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An otherworldly body of work

African-American photographer Ming Smith creates stylistically unique documents of Black life.

Sun Ra by Ming Smith

Ming Smith. Sun Ra space II, New York, NY, 1978; printed 2017. Gelatin silver print, Overall: 40.6 × 50.8 cm. Purchase, with funds generously donated by Cindy & Shon Barnett, 2018. © Ming Smith 2018/35

Groundbreaking African-American photographer Ming Smith canonizes Black culture with an abstract flair. Recently acquired by the AGO, seven stunning prints by Smith chronicle a diverse array of moments, including a romantic boardwalk stroll and an experimental jazz show. All are part of the powerful new photography exhibition, Documents, 1960s – 1970s.           

Born in Detroit, Michigan, and raised in Columbus, Ohio, Ming Smith was the daughter of a photographer. However, it wasn’t the family business that inspired her career as an artist. After graduating from Howard University in 1973, Smith moved to New York City to work as a model while making photographs in her spare time. There, on a go-see to the studio of Anthony Barboza, Smith’s career path and life would forever change. That day she was introduced to members of the iconic, Harlem-based, Black photographers’ collective Kamoinge (pronounced Kah-mong-gee), whom upon seeing some of her photographs immediately inducted her into the collective—she was its first and only female member. With a new-found artistic identity, she began exploring her fascination with street photography, creating some of the most stylistically interesting work known to the medium.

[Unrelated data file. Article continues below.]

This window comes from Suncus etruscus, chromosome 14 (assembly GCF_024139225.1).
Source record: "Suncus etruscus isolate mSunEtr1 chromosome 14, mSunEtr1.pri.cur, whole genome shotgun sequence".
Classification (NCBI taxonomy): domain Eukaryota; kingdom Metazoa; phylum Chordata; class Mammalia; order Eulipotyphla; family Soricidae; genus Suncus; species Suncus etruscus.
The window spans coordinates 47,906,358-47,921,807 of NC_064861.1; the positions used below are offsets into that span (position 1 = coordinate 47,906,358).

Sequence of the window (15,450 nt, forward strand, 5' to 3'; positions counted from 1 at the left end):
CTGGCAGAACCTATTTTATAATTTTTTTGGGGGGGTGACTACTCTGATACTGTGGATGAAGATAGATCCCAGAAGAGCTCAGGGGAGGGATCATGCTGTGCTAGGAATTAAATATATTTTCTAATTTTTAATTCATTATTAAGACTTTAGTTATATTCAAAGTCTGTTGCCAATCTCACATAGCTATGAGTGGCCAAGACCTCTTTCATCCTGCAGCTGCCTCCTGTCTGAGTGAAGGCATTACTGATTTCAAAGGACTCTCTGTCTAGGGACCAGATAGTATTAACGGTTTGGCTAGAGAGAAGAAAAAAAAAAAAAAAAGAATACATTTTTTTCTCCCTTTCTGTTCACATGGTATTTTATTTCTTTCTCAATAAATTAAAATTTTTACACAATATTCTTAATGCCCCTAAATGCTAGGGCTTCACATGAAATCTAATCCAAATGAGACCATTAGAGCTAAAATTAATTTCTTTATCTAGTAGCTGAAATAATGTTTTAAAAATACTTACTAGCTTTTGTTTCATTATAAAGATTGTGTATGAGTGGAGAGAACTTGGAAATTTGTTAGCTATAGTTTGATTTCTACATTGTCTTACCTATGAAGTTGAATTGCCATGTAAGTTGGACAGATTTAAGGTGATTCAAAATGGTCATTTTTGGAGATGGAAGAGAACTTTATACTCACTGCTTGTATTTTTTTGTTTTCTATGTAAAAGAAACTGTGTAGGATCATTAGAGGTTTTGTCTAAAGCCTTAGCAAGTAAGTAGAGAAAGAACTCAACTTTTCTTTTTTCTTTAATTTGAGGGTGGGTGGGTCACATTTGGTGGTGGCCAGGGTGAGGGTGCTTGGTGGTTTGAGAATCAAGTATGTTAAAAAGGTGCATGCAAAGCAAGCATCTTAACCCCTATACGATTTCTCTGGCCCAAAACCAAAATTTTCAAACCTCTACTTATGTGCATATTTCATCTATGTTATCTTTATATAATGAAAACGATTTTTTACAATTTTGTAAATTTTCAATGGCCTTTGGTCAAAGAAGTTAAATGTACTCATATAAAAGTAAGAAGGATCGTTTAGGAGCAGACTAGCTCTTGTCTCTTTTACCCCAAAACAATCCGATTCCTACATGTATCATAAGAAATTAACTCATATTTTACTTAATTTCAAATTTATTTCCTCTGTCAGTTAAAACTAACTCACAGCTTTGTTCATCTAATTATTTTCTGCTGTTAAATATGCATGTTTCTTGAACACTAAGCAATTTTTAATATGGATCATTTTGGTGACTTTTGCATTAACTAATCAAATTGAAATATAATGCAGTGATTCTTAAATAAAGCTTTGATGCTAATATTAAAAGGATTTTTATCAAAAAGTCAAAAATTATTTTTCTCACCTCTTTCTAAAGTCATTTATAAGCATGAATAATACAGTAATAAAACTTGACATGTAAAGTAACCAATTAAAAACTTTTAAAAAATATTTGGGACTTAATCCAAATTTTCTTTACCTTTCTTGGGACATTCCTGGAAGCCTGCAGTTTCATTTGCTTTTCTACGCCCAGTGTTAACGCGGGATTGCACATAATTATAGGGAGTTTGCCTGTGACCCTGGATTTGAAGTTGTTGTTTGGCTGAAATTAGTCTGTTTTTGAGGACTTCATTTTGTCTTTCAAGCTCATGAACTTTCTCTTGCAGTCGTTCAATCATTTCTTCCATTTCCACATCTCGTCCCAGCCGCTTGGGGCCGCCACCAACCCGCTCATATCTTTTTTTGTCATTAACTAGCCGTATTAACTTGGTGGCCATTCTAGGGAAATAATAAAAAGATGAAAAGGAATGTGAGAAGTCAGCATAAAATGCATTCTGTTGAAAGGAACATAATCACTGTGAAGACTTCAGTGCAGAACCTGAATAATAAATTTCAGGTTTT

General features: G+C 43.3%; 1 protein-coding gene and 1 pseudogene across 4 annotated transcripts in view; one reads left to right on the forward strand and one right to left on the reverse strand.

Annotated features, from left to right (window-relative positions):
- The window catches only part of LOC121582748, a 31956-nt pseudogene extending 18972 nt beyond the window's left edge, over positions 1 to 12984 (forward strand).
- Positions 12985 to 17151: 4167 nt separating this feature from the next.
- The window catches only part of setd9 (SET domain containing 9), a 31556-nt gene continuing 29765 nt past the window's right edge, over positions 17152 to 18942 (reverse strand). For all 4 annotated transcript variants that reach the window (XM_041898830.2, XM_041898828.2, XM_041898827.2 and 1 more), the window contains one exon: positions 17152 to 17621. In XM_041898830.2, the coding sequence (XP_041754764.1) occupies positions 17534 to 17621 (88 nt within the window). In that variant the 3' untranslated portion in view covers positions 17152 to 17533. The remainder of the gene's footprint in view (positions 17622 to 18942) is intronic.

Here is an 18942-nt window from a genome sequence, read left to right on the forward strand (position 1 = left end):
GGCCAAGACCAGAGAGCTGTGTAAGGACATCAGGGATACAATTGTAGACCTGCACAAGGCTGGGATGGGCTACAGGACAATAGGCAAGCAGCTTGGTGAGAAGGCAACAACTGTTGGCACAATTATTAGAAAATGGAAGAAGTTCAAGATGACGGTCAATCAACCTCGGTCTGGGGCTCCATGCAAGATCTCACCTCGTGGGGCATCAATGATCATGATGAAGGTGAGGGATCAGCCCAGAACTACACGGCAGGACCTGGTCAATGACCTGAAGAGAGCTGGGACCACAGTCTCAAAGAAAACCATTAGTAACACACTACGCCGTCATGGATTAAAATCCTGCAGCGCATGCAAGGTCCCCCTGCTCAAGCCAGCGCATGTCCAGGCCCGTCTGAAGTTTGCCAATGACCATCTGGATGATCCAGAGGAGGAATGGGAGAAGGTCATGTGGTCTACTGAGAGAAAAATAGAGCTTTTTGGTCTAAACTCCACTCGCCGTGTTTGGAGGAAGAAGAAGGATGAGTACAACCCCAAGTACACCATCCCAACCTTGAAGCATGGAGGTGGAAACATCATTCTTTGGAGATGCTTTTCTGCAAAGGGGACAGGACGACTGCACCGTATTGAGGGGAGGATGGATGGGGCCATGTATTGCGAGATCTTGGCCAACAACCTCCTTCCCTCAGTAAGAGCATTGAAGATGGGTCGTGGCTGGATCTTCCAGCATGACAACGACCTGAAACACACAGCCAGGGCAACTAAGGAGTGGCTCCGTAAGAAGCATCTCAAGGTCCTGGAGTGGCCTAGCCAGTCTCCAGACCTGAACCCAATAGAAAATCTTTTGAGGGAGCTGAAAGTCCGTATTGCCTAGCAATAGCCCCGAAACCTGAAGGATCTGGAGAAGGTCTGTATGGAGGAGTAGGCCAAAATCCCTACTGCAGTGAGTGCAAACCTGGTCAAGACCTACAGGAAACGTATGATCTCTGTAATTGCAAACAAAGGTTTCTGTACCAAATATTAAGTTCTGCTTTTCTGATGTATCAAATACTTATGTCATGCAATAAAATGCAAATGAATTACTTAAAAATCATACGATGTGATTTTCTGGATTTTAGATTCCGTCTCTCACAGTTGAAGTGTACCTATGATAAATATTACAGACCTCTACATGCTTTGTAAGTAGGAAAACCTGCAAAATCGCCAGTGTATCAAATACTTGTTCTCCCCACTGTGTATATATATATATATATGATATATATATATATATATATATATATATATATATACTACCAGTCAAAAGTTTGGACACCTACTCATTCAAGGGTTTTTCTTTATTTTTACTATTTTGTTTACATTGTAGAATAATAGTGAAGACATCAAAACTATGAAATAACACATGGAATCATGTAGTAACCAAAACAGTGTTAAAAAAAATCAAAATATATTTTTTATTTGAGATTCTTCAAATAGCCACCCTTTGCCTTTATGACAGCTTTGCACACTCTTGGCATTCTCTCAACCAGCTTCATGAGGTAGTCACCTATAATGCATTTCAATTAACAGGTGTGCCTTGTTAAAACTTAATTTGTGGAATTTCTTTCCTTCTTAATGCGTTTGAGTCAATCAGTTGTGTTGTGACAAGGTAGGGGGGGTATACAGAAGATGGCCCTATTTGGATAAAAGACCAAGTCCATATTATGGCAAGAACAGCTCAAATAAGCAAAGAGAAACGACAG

World-renowned artist and cinematographer Arthur Jafa considers Ming Smith to be “The greatest African-American photographer ever.” Smith’s style is marked by her use of intentional blurriness, giving the subjects she photographs a surreal and mystical quality. This elevates her documents of Black life into more emotional, philosophical or even spiritual expressions. Her body of work is an equal mix of community-focused street photography and portraits of influential Black artists, like jazz legend Sun Ra (pictured above) and pop icon Grace Jones. Smith’s work has been referenced by many, including Jafa himself, whose critically acclaimed cinematography in the film Daughters of the Dust was partially inspired by her.          

Smith’s work has been exhibited and acquired by major museums (Tate Modern, MOMA, Brooklyn Museum), and her unique and gravely important contributions to the Black cultural archive and the art world at large are beginning to get the acclaim they deserve—albeit belatedly. Hopefully, through the continued erosion of barriers faced by Black women artists, Ming Smith will receive even higher praise in the coming years via major survey exhibitions and awards.     

Seven of Smith’s recently acquired prints are part of Documents, 1960s – 1970s, located in the Edmond G. Odette Family Gallery on Level 1 at the AGO.  

This exhibition will be on view when the AGO reopens.

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